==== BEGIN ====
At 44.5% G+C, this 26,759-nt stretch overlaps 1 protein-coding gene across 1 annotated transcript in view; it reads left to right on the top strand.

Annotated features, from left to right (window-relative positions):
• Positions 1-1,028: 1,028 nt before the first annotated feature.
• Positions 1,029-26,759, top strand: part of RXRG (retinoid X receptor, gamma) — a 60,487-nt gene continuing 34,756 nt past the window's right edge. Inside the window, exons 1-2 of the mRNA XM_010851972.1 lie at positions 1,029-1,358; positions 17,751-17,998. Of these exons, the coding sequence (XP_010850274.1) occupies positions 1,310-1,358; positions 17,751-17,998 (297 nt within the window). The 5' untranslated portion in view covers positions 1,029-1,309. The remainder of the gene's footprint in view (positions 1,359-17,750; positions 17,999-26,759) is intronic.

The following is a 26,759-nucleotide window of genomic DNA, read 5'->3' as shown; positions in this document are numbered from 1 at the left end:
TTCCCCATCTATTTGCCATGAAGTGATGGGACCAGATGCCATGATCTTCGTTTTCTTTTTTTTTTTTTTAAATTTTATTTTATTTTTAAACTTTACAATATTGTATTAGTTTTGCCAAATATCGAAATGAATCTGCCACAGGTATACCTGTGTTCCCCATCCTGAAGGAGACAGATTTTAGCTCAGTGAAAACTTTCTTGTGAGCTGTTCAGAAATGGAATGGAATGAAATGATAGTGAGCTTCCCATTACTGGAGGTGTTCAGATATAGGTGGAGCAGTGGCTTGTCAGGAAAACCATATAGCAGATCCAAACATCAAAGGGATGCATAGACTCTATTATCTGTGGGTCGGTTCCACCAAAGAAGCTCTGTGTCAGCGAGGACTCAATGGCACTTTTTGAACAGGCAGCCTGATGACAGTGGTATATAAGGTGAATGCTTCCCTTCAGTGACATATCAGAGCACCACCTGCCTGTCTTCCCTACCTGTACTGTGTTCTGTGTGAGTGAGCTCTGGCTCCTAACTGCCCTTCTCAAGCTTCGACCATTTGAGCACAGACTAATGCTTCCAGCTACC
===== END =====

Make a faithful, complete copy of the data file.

At 44.5% G+C, this 26,759-nt stretch overlaps 1 protein-coding gene across 1 annotated transcript in view; it reads left to right on the top strand.

Annotated features, from left to right (window-relative positions):
• Positions 1-1,028: 1,028 nt before the first annotated feature.
• Positions 1,029-26,759, top strand: part of RXRG (retinoid X receptor, gamma) — a 60,487-nt gene continuing 34,756 nt past the window's right edge. Inside the window, exons 1-2 of the mRNA XM_010851972.1 lie at positions 1,029-1,358; positions 17,751-17,998. Of these exons, the coding sequence (XP_010850274.1) occupies positions 1,310-1,358; positions 17,751-17,998 (297 nt within the window). The 5' untranslated portion in view covers positions 1,029-1,309. The remainder of the gene's footprint in view (positions 1,359-17,750; positions 17,999-26,759) is intronic.

The following is a 26,759-nucleotide window of genomic DNA, read 5'->3' as shown; positions in this document are numbered from 1 at the left end:
TTCCCCATCTATTTGCCATGAAGTGATGGGACCAGATGCCATGATCTTCGTTTTCTTTTTTTTTTTTTTAAATTTTATTTTATTTTTAAACTTTACAATATTGTATTAGTTTTGCCAAATATCGAAATGAATCTGCCACAGGTATACCTGTGTTCCCCATCCTGAAGGAGACAGATTTTAGCTCAGTGAAAACTTTCTTGTGAGCTGTTCAGAAATGGAATGGAATGAAATGATAGTGAGCTTCCCATTACTGGAGGTGTTCAGATATAGGTGGAGCAGTGGCTTGTCAGGAAAACCATATAGCAGATCCAAACATCAAAGGGATGCATAGACTCTATTATCTGTGGGTCGGTTCCACCAAAGAAGCTCTGTGTCAGCGAGGACTCAATGGCACTTTTTGAACAGGCAGCCTGATGACAGTGGTATATAAGGTGAATGCTTCCCTTCAGTGACATATCAGAGCACCACCTGCCTGTCTTCCCTACCTGTACTGTGTTCTGTGTGAGTGAGCTCTGGCTCCTAACTGCCCTTCTCAAGCTTCGACCATTTGAGCACAGACTAATGCTTCCAGCTACC